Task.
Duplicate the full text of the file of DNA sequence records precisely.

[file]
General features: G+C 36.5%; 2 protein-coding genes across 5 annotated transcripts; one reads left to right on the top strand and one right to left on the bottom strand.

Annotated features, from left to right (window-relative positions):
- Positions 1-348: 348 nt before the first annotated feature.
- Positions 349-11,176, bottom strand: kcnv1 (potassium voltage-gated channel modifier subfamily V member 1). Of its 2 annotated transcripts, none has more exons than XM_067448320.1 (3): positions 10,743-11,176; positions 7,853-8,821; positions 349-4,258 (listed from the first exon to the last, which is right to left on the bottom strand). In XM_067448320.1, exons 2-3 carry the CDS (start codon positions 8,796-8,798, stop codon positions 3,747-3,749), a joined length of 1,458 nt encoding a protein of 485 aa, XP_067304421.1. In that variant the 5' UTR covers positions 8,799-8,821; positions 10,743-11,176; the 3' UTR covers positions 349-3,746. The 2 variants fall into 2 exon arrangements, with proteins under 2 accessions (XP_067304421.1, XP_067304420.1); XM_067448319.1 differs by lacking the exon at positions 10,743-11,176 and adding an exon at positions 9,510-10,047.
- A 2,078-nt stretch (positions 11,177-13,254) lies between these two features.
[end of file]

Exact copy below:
General features: G+C 36.5%; 2 protein-coding genes across 5 annotated transcripts; one reads left to right on the top strand and one right to left on the bottom strand.

Annotated features, from left to right (window-relative positions):
- Positions 1-348: 348 nt before the first annotated feature.
- Positions 349-11,176, bottom strand: kcnv1 (potassium voltage-gated channel modifier subfamily V member 1). Of its 2 annotated transcripts, none has more exons than XM_067448320.1 (3): positions 10,743-11,176; positions 7,853-8,821; positions 349-4,258 (listed from the first exon to the last, which is right to left on the bottom strand). In XM_067448320.1, exons 2-3 carry the CDS (start codon positions 8,796-8,798, stop codon positions 3,747-3,749), a joined length of 1,458 nt encoding a protein of 485 aa, XP_067304421.1. In that variant the 5' UTR covers positions 8,799-8,821; positions 10,743-11,176; the 3' UTR covers positions 349-3,746. The 2 variants fall into 2 exon arrangements, with proteins under 2 accessions (XP_067304421.1, XP_067304420.1); XM_067448319.1 differs by lacking the exon at positions 10,743-11,176 and adding an exon at positions 9,510-10,047.
- A 2,078-nt stretch (positions 11,177-13,254) lies between these two features.